I am looking forward to reading everyone’s recommendations.



Wendy January 2, 2009 at 6:46 pm

I also wanted to ask if anyone saw the Oprah show with Peter Walsh several months ago? He wrote “Does This Clutter Make My Butt Look Fat?: An Easy Plan for Losing Weight and Living More”

I included information about the book from Barnes and Noble’s site. This book might be interesting and tie into de-junking & weight loss?

Diets don’t work. Why not? Because they focus on what foods we should and shouldn’t eat but completely ignore everything else that makes us fat. Look at your own situation: You say you want to lose weight, but you just can’t stop indulging. You say you’d exercise more if only you had the time, yet you spend precious hours every night in front of the TV doing what? Munching nutrition-free snacks and drinking supersized beverages.
Peter Walsh, the bestselling author of It’s All Too Much: An Easy Plan for Living a Richer Life with Less Stuff, believes that the secret to successfully losing weight is to forget about calorie counting and weekly weigh-ins. Instead you need to focus on how, why, and where you eat. When it comes to clearing clutter (the fat in our homes) it isn’t about the stuff itself, it’s about the life you want to live. The same is true for losing weight: It’s not about the pounds, it’s about living the life you deserve in the body you want.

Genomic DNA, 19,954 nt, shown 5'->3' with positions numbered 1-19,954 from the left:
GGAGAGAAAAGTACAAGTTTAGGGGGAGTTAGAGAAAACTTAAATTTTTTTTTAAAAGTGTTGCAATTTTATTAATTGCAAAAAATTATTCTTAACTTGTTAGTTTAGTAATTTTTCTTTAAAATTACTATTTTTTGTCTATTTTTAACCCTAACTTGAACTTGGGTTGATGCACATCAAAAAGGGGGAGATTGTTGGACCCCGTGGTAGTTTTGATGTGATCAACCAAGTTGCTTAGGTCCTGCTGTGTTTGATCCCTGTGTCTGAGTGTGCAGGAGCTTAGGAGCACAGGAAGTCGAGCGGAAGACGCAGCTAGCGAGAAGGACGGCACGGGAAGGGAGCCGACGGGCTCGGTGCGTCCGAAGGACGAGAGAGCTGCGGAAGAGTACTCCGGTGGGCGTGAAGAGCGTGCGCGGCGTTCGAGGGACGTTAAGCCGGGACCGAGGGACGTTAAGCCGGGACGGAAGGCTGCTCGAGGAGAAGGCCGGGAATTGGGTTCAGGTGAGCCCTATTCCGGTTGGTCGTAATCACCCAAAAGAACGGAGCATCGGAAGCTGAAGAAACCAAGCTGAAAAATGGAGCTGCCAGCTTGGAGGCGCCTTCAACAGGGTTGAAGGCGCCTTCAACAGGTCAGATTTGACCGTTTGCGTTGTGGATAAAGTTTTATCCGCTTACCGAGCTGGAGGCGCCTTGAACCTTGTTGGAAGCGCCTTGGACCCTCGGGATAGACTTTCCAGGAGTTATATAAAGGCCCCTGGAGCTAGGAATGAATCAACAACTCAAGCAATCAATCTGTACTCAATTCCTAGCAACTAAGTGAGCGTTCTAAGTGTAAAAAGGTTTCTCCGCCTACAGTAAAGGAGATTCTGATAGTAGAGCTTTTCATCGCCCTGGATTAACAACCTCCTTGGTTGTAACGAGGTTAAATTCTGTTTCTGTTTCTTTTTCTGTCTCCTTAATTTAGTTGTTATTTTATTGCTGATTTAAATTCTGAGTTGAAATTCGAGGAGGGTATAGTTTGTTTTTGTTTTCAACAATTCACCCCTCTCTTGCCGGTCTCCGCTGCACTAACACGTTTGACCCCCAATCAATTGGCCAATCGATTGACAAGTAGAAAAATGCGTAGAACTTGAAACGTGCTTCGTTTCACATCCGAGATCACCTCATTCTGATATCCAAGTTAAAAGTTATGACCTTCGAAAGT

Using his expert techniques honed from years as a clutter expert and organizational consultant on TLC’s Clean Sweep, Peter helps you address how the clutter in your kitchen, your pantry, and your home is directly related to the clutter on your body and negatively affects your ability to lead a full and healthy life. This book shows you how to clean up not just the spaces where you eat, but the routines around them: from planning meals and shopping to dinnertime rituals.
This is not a diet book. This is a book about your life — about creating the healthy life and body you have always imagined for yourself. Peter helps you kick the food-clutter habit forever. You have only one life. Start living it today